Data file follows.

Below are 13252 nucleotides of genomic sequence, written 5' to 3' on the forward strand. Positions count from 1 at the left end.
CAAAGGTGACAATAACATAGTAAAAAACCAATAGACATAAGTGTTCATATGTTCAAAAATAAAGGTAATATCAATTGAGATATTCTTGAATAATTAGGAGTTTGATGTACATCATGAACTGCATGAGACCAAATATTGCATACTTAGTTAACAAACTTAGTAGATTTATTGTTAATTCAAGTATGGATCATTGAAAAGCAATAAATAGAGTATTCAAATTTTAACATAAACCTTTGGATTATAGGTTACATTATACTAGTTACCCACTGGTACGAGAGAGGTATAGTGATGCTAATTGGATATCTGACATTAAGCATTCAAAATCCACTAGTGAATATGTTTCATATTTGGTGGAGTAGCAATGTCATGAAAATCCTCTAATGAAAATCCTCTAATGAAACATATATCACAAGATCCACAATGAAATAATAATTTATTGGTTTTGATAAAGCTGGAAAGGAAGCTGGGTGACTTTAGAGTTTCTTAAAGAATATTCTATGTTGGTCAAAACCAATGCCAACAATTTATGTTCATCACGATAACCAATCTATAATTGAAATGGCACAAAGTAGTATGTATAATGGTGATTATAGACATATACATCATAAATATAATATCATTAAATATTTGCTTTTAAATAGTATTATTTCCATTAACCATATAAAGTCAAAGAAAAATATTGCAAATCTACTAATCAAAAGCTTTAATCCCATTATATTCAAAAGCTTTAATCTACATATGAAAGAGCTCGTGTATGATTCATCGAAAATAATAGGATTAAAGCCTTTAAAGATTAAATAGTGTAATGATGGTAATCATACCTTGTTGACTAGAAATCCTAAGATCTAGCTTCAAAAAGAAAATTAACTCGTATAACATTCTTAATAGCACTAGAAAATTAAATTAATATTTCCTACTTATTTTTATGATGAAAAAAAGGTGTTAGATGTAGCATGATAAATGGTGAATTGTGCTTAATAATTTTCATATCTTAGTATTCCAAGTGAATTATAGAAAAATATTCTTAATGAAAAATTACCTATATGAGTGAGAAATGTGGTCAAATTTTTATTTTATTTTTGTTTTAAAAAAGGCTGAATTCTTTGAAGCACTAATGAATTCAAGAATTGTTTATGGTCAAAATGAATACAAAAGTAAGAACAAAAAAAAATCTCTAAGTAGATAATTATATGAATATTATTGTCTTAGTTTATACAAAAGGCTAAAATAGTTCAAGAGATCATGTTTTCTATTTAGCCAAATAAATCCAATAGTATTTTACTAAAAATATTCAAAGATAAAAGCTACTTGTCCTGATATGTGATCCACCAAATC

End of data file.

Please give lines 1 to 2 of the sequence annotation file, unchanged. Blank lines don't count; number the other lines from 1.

Below are 13252 nucleotides of genomic sequence, written 5' to 3' on the forward strand. Positions count from 1 at the left end.
CAAAGGTGACAATAACATAGTAAAAAACCAATAGACATAAGTGTTCATATGTTCAAAAATAAAGGTAATATCAATTGAGATATTCTTGAATAATTAGGAGTTTGATGTACATCATGAACTGCATGAGACCAAATATTGCATACTTAGTTAACAAACTTAGTAGATTTATTGTTAATTCAAGTATGGATCATTGAAAAGCAATAAATAGAGTATTCAAATTTTAACATAAACCTTTGGATTATAGGTTACATTATACTAGTTACCCACTGGTACGAGAGAGGTATAGTGATGCTAATTGGATATCTGACATTAAGCATTCAAAATCCACTAGTGAATATGTTTCATATTTGGTGGAGTAGCAATGTCATGAAAATCCTCTAATGAAAATCCTCTAATGAAACATATATCACAAGATCCACAATGAAATAATAATTTATTGGTTTTGATAAAGCTGGAAAGGAAGCTGGGTGACTTTAGAGTTTCTTAAAGAATATTCTATGTTGGTCAAAACCAATGCCAACAATTTATGTTCATCACGATAACCAATCTATAATTGAAATGGCACAAAGTAGTATGTATAATGGTGATTATAGACATATACATCATAAATATAATATCATTAAATATTTGCTTTTAAATAGTATTATTTCCATTAACCATATAAAGTCAAAGAAAAATATTGCAAATCTACTAATCAAAAGCTTTAATCCCATTATATTCAAAAGCTTTAATCTACATATGAAAGAGCTCGTGTATGATTCATCGAAAATAATAGGATTAAAGCCTTTAAAGATTAAATAGTGTAATGATGGTAATCATACCTTGTTGACTAGAAATCCTAAGATCTAGCTTCAAAAAGAAAATTAACTCGTATAACATTCTTAATAGCACTAGAAAATTAAATTAATATTTCCTACTTATTTTTATGATGAAAAAAAGGTGTTAGATGTAGCATGATAAATGGTGAATTGTGCTTAATAATTTTCATATCTTAGTATTCCAAGTGAATTATAGAAAAATATTCTTAATGAAAAATTACCTATATGAGTGAGAAATGTGGTCAAATTTTTATTTTATTTTTGTTTTAAAAAAGGCTGAATTCTTTGAAGCACTAATGAATTCAAGAATTGTTTATGGTCAAAATGAATACAAAAGTAAGAACAAAAAAAAATCTCTAAGTAGATAATTATATGAATATTATTGTCTTAGTTTATACAAAAGGCTAAAATAGTTCAAGAGATCATGTTTTCTATTTAGCCAAATAAATCCAATAGTATTTTACTAAAAATATTCAAAGATAAAAGCTACTTGTCCTGATATGTGATCCACCAAATC